The New York Times reports that the placement of Mohammad Salman Hamdani’s name on the National September 11 Memorial obscures his bravery that day. Lauded by the mayor, police commissioner and other government officials, including Rep. Keith Ellison, as a hero for trying to save lives at the World Trade Center on 9/11 before he died, 23-year-old Hamdani had been an EMT and a police cadet.
His remains were discovered in wreckage of the north tower but his name is not in the first responder list or the list of north tower victims. The memorial’s web site locates his name on a South Pool panel (the particular panel also includes the name of Sneha Anne Philip whose story appeared on SM–“Closure for Dr. Sneha Philip, 9/11 Victim”–after her name was removed and restored to an official list of victims). The Times describes the placement this way:
…his name appears on the memorial’s last panel for World Trade Center victims, next to a blank space along the south tower perimeter, with the names of others who did not fit into the rubrics the memorial created to give placements meaning. That section is for those who had only a loose connection, or none, to the World Trade Center.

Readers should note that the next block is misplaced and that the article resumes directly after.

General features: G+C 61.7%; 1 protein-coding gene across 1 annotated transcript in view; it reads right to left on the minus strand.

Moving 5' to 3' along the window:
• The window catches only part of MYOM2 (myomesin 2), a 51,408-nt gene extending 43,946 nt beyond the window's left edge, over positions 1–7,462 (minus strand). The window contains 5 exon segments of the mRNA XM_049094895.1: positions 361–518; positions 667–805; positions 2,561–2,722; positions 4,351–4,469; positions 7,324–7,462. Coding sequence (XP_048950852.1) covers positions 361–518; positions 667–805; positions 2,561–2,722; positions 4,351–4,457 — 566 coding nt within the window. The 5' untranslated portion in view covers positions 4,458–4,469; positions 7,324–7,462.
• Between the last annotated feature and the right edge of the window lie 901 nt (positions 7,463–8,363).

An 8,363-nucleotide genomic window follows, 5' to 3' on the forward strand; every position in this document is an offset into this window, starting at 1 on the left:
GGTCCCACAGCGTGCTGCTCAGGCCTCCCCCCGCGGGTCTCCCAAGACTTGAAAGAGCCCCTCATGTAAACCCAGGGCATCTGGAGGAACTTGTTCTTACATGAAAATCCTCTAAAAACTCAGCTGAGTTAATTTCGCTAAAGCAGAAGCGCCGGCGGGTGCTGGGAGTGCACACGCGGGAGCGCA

Hamdani’s mother feels strongly about the placement of her son’s name, and that it’s not on the official first responder list.
“They do not want anyone with a Muslim name to be acknowledged at ground zero with such high honors,” his mother, Talat Hamdani, 60, said last week at her home in Lake Grove on Long Island, her voice filled with pain. “They don’t want someone with the name Mohammad to be up there.”
NYPD did not include Hamdani on its list of fallen because as a cadet he was still a student and considered the equivalent of a paid college intern, according to its spokesperson. Mrs. Hamdani seems unsure of pressing the issue. The article ends with her thoughts on the name placement.
“You are equal no matter where you are buried, whether your name is there or not,” Mrs. Hamdani recalled saying as she stood before his name and the memorial’s pouring waterfalls on the 10th anniversary of the attacks. “By your actions the world remembers you.”